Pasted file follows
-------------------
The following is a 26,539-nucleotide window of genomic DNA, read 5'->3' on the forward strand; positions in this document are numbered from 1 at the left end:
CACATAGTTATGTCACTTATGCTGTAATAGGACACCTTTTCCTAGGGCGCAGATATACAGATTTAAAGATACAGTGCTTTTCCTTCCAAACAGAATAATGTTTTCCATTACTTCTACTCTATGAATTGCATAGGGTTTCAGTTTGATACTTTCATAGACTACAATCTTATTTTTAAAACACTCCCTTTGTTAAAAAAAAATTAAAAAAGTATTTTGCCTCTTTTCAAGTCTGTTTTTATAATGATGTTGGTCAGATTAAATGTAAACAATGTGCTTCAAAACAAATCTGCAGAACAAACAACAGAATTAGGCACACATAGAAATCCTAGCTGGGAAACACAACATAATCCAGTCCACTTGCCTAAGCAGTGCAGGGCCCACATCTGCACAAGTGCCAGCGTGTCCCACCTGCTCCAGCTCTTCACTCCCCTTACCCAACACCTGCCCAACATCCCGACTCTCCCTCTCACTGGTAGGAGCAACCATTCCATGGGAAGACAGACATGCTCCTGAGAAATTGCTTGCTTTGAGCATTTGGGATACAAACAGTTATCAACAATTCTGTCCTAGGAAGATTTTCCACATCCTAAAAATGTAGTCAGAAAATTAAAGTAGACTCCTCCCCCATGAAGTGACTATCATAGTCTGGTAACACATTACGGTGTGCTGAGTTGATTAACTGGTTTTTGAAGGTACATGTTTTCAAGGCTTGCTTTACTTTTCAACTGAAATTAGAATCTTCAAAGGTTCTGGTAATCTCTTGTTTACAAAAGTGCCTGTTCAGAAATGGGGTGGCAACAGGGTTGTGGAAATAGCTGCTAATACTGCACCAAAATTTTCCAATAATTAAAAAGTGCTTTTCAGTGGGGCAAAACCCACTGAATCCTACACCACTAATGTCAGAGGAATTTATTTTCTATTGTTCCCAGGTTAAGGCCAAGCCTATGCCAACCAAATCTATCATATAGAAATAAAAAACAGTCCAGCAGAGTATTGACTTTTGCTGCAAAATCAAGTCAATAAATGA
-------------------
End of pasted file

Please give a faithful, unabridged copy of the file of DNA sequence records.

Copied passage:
The following is a 26,539-nucleotide window of genomic DNA, read 5'->3' on the forward strand; positions in this document are numbered from 1 at the left end:
CACATAGTTATGTCACTTATGCTGTAATAGGACACCTTTTCCTAGGGCGCAGATATACAGATTTAAAGATACAGTGCTTTTCCTTCCAAACAGAATAATGTTTTCCATTACTTCTACTCTATGAATTGCATAGGGTTTCAGTTTGATACTTTCATAGACTACAATCTTATTTTTAAAACACTCCCTTTGTTAAAAAAAAATTAAAAAAGTATTTTGCCTCTTTTCAAGTCTGTTTTTATAATGATGTTGGTCAGATTAAATGTAAACAATGTGCTTCAAAACAAATCTGCAGAACAAACAACAGAATTAGGCACACATAGAAATCCTAGCTGGGAAACACAACATAATCCAGTCCACTTGCCTAAGCAGTGCAGGGCCCACATCTGCACAAGTGCCAGCGTGTCCCACCTGCTCCAGCTCTTCACTCCCCTTACCCAACACCTGCCCAACATCCCGACTCTCCCTCTCACTGGTAGGAGCAACCATTCCATGGGAAGACAGACATGCTCCTGAGAAATTGCTTGCTTTGAGCATTTGGGATACAAACAGTTATCAACAATTCTGTCCTAGGAAGATTTTCCACATCCTAAAAATGTAGTCAGAAAATTAAAGTAGACTCCTCCCCCATGAAGTGACTATCATAGTCTGGTAACACATTACGGTGTGCTGAGTTGATTAACTGGTTTTTGAAGGTACATGTTTTCAAGGCTTGCTTTACTTTTCAACTGAAATTAGAATCTTCAAAGGTTCTGGTAATCTCTTGTTTACAAAAGTGCCTGTTCAGAAATGGGGTGGCAACAGGGTTGTGGAAATAGCTGCTAATACTGCACCAAAATTTTCCAATAATTAAAAAGTGCTTTTCAGTGGGGCAAAACCCACTGAATCCTACACCACTAATGTCAGAGGAATTTATTTTCTATTGTTCCCAGGTTAAGGCCAAGCCTATGCCAACCAAATCTATCATATAGAAATAAAAAACAGTCCAGCAGAGTATTGACTTTTGCTGCAAAATCAAGTCAATAAATGA